When Good Electronics Go Bad

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Deric Cahill wants to be your personal IT department. People have all kinds of electronic devices these days, and in a decade of working for in sales and service for companies like CenturyLink, CompUSA, and Verizon, he’s found that consumers often have trouble getting help when something goes wrong.

“I noticed a revolving door of clients who needed more technical assistance than they could receive in a store,” he says. “So I set out on a quest to be that better assistance for customers.”

That led to the creation of his Fort Myers–based company Zimni, which offers in-home or -office help with everything from problematic printers to crashed computers. “I want to change the way people experience tech support,” he says


Once he knew what he wanted to do and why, Cahill started researching the tech-support options already out there, finding that they often varied in price and quality. He saw room for a different, more personalized model.

For advice on starting a business, he listened to a series of podcasts called Stanford Startups—hosted by Stanford University—where he got tips and advice on everything from accounting to legal matters. Using just $200 of his own money, he ordered business cards and built a website to market his idea. The company’s name came from playing around with catchy, cool-sounding words.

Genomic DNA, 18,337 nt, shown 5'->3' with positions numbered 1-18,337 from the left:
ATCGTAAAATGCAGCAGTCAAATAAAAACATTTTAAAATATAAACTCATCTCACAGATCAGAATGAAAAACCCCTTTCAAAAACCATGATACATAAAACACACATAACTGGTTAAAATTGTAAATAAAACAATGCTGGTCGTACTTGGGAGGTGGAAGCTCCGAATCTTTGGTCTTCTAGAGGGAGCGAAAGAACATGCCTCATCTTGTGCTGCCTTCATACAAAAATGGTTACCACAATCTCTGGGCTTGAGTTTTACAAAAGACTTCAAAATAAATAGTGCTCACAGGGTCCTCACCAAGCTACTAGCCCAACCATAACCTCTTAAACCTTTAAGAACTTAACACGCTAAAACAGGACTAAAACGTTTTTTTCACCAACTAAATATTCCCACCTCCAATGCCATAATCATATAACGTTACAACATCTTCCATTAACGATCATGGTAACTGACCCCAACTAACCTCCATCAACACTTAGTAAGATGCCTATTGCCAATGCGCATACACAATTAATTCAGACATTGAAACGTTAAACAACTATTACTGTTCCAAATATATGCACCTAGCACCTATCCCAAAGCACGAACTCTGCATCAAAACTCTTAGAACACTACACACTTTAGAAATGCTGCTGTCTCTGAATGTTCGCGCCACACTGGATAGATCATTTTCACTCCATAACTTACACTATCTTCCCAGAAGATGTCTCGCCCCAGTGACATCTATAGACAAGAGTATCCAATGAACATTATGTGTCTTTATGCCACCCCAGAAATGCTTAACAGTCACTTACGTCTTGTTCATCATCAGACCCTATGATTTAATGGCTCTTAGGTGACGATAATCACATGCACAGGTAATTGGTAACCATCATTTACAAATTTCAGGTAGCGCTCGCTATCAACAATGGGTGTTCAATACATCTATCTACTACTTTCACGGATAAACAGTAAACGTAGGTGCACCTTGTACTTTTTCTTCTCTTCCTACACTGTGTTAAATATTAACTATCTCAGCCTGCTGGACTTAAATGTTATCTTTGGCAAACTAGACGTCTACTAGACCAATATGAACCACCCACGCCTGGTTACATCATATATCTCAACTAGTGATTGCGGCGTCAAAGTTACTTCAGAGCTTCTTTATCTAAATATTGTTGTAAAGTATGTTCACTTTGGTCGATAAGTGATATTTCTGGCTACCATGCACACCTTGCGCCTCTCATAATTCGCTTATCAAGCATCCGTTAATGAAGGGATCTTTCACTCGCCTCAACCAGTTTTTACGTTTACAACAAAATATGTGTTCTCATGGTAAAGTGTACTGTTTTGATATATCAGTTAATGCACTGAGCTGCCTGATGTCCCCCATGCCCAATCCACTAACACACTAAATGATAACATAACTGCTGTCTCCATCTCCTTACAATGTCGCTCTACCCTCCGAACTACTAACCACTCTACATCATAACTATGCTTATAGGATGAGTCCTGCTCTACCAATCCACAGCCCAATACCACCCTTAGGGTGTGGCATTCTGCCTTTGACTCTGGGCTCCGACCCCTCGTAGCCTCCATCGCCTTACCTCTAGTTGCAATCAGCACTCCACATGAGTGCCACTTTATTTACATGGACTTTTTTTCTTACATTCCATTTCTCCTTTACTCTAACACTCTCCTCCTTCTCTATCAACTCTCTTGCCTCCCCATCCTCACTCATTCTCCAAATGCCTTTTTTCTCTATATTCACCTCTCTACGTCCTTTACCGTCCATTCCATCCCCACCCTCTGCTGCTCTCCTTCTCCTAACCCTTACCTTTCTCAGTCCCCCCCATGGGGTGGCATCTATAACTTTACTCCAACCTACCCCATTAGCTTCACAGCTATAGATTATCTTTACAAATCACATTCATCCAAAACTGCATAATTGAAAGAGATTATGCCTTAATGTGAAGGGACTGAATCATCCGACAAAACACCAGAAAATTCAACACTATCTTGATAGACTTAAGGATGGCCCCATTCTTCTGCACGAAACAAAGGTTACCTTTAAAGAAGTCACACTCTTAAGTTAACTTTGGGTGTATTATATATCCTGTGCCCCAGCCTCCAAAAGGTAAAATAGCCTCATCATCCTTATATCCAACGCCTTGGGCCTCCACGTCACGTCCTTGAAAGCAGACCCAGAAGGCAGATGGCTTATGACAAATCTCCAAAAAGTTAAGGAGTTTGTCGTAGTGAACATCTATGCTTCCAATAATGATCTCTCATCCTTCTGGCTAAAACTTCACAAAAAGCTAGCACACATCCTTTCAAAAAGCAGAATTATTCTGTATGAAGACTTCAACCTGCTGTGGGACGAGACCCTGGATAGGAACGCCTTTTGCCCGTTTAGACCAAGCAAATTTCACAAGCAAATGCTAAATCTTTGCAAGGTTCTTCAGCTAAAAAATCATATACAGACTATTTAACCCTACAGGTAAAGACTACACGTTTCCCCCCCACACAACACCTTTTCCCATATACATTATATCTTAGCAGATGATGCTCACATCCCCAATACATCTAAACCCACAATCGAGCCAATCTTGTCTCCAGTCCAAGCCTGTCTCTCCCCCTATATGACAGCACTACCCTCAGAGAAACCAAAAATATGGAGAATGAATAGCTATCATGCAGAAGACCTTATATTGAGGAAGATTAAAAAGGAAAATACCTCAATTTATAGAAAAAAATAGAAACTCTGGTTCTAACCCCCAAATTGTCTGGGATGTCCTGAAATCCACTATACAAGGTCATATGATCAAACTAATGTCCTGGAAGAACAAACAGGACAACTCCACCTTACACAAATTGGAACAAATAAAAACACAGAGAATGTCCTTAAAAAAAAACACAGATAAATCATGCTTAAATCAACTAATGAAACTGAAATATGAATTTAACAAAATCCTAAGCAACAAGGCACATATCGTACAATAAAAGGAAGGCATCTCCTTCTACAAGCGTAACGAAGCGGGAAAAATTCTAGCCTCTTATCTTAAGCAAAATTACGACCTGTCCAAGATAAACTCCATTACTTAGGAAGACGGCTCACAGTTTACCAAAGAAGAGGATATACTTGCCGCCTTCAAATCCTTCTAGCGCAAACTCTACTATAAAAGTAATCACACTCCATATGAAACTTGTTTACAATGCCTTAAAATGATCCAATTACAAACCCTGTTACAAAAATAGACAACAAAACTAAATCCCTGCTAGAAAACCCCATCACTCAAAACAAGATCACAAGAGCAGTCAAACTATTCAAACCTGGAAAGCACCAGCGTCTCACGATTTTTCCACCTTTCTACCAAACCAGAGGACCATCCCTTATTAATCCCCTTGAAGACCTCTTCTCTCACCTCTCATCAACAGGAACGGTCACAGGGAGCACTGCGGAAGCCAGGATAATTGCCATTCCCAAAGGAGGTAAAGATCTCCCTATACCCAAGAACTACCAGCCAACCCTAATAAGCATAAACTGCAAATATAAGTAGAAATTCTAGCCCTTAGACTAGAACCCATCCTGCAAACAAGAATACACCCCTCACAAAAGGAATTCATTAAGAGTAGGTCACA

In addition to all of the on-the-job training he’s received over the past 10 years, he’s also in the process of getting his A+ and Network+ certifications from the Computing Technology Industry Association.


Cahill quit his job at Verizon in August of 2015 to launch Zimni (Meetzimni.com). “Being on a shoestring budget, I started going to stores where potential clients would be—Verizon, Best Buy—and giving business cards to store representatives and letting them know the benefits of sending clients to Zimni,” he says. “I handed out thousands of cards. And slowly but surely the calls started coming in.”

Zimni charges $79 an hour for its services and now works with about 50 clients a month. In December, Cahill formed a partnership with five Southwest Florida locations of Verizon Wireless retailer Cellular Sales, which he followed with a similar arrangement with five area locations of uBreakiFix. Both have been important referral sources.

He’s tried out Facebook and Google advertising but hasn’t done much else in the way of marketing. “I’m still in startup mode,” he says, “so I’m not spending what I don’t have to spend.”


Zimni has been completely self-funded to this point, but Cahill has started exploring the idea of seeking capital. He’s also the only employee right now but is preparing to hire an additional tech-support specialist to help with client service calls. The company’s service area stretches from Punta Gorda to Naples, but Cahill is considering an expansion north up to the Tampa area, through additional partnerships with Cellular Sales and other retailers.

“There are huge misconceptions out there that you need all this money or a sweet office to start a business,” he says. “I’m very interested to see how far I can take this. My focus is on primarily making sure the experience is good for customers, and the most awesome part has been that everyone’s been satisfied with what I’ve done—and called me back for multiple visits.”


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